Opioid abuse is a prevalent and very dangerous substance use disorder. Psychedelic use has been proposed as a treatment for various substance use disorders, leading people to question if it would be an effective treatment for opioid abuse. A study published in Nature: Scientific Reports suggests that psilocybin use, but no other psychedelics, was linked to lower odds of opioid abuse.
Opioid abuse is a serious and deadly public health crisis. It has a very high rate of death, accounting for around 70% of overdose deaths in the US. Since the start of the COVID-19 pandemic, this problem has only gotten increasingly worse. Despite the prevalence of opioid addiction, there are not many effective pharmacological treatments for it. Classic psychedelics have been used to treat different kinds of substance use disorder, though the research on this is still emerging and is somewhat limited.
Grant Jones and colleagues used data from The National Survey on Drug Use and Health from 2015 to 2019. This survey utilizes a nationally representative sample of the US, not including military members, incarcerated individuals, or people experiencing homelessness. Lifetime use of 4 commonly used psychedelics were the main independent variables used for this study. This study also utilized demographic information, self-reported risk behaviors, and lifetime use of other substances. The main dependent variable was meeting criteria for opioid use disorder.
Results showed that the only substance that was associated with lower chances of opioid use disorder was psilocybin. Psilocybin was related to lowered odds for 7 of the 11 DMS-IV criteria that make up opioid use disorder. Peyote, mescaline, and LSD did not have this same relationship, showing either no significant relationship or even an increase in opioid dependence. Psilocybin users who have or have not used opioids differed on all demographic traits measured by this study, which include sex, education, race, income, age, and marital status.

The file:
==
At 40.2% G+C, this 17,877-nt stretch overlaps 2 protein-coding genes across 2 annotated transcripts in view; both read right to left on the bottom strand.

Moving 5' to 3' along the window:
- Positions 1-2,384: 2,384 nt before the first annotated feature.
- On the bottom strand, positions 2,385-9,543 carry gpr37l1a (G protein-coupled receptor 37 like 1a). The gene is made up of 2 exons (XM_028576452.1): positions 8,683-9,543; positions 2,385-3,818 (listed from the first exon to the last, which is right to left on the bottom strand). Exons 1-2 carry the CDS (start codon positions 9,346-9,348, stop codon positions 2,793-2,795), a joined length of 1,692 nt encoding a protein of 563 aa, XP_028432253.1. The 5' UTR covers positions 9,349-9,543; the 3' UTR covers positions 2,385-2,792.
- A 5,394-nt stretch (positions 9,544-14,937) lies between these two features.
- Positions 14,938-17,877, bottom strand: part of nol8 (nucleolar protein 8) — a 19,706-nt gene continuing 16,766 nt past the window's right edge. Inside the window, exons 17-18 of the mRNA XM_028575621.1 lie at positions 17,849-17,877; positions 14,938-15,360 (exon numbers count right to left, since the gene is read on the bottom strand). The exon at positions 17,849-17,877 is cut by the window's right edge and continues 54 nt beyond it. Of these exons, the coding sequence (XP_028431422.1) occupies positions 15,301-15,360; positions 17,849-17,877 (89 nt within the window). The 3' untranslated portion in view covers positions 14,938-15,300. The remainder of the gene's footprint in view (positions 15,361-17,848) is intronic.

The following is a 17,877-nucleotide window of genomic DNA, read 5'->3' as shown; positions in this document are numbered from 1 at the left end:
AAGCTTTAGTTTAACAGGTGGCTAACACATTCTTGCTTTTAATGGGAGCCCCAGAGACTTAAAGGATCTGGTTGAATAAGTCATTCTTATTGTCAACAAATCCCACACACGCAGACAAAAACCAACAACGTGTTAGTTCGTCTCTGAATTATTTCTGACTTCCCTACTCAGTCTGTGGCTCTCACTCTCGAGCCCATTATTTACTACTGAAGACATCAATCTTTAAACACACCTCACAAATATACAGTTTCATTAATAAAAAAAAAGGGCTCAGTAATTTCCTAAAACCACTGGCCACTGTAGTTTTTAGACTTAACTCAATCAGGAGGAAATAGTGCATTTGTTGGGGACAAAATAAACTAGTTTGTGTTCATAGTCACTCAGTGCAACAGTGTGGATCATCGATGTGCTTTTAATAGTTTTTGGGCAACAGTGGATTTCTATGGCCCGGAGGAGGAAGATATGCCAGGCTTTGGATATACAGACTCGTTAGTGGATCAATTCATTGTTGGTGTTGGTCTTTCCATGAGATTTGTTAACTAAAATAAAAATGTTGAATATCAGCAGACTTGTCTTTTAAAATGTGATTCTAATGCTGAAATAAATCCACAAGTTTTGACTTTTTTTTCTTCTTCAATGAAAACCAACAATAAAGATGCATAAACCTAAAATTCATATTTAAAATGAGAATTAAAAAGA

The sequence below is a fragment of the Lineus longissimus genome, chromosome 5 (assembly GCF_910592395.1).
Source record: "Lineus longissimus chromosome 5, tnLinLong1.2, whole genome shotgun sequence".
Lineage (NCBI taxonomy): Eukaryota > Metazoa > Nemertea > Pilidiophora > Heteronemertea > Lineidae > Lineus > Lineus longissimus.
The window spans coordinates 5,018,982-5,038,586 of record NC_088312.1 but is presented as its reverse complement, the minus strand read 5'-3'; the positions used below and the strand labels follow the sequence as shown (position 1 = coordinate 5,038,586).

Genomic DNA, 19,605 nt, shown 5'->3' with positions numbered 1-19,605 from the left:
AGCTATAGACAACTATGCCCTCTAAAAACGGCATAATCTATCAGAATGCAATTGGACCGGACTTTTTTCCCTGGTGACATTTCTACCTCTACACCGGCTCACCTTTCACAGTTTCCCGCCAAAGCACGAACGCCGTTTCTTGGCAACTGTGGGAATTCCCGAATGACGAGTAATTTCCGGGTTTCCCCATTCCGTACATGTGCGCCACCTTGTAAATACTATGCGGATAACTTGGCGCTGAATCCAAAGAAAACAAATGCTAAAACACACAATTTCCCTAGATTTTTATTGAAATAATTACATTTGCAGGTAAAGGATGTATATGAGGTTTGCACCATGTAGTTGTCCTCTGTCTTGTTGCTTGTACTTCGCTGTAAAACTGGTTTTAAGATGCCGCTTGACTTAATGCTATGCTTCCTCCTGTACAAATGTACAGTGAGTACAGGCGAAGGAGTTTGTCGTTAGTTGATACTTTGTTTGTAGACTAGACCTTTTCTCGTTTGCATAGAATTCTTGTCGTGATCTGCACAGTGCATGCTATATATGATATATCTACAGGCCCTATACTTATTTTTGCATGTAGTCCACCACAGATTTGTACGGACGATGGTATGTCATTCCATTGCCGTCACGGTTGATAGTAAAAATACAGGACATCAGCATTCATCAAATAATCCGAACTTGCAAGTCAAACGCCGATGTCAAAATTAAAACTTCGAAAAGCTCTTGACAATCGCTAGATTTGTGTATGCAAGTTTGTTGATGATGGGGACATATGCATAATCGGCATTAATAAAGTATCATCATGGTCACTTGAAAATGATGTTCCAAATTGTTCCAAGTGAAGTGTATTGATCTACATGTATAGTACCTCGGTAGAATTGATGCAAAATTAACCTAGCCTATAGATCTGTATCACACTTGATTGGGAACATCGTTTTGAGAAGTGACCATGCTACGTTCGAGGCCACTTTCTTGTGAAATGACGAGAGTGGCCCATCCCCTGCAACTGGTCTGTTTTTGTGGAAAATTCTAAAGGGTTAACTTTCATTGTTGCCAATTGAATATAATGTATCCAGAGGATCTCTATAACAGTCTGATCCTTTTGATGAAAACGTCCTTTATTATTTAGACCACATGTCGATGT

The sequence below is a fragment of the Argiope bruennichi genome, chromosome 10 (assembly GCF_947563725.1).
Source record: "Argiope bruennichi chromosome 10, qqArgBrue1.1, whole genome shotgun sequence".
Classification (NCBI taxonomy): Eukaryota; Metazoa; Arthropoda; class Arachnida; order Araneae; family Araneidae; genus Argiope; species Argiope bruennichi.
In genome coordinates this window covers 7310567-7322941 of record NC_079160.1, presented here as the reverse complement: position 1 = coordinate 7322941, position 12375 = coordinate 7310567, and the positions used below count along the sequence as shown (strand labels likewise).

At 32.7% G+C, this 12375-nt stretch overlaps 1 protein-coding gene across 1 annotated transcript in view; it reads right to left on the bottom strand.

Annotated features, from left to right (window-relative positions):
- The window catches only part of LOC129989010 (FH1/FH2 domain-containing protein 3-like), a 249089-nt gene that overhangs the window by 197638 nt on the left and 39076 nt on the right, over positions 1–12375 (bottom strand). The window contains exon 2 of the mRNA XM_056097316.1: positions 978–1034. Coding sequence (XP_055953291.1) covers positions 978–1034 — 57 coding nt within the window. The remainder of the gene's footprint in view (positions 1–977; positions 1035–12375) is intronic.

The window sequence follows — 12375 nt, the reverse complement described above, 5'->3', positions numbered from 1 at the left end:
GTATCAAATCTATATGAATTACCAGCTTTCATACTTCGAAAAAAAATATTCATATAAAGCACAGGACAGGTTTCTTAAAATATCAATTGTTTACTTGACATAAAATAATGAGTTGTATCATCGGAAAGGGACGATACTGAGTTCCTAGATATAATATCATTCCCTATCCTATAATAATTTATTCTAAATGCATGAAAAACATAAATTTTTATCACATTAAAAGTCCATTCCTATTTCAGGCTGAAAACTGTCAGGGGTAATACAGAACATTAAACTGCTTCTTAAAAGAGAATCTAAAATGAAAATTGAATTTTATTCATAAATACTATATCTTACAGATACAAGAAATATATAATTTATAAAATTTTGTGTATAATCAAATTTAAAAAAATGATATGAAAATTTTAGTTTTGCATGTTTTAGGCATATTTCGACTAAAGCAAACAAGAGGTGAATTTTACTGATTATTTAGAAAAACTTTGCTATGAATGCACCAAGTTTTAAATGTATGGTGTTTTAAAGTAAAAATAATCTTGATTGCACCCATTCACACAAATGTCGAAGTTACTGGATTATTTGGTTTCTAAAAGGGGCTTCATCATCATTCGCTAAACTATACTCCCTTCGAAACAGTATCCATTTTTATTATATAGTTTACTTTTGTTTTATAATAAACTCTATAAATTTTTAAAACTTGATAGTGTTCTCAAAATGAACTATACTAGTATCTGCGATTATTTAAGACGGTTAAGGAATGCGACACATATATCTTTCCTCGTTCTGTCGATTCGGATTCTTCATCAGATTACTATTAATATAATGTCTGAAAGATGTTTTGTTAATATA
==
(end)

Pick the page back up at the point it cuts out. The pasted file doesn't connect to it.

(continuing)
This study took steps into seeing if psychedelics may be a viable treatment for opioid abuse. Despite this, it has limitations. Though this study utilized a very large and representative sample, The National Survey on Drug Use and Health excludes some groups of people that may have high rates of drug abuse, including people experiencing homelessness. In addition, due to the cross-sectional nature of this study, no causal relationships can be assumed.
The study, “Associations between classic psychedelics and opioid use disorder in a nationally-representative US adult sample“, was authored by Grant Jones, Jocelyn A. Ricard, Joshua Lipson, and Matthew K. Nock.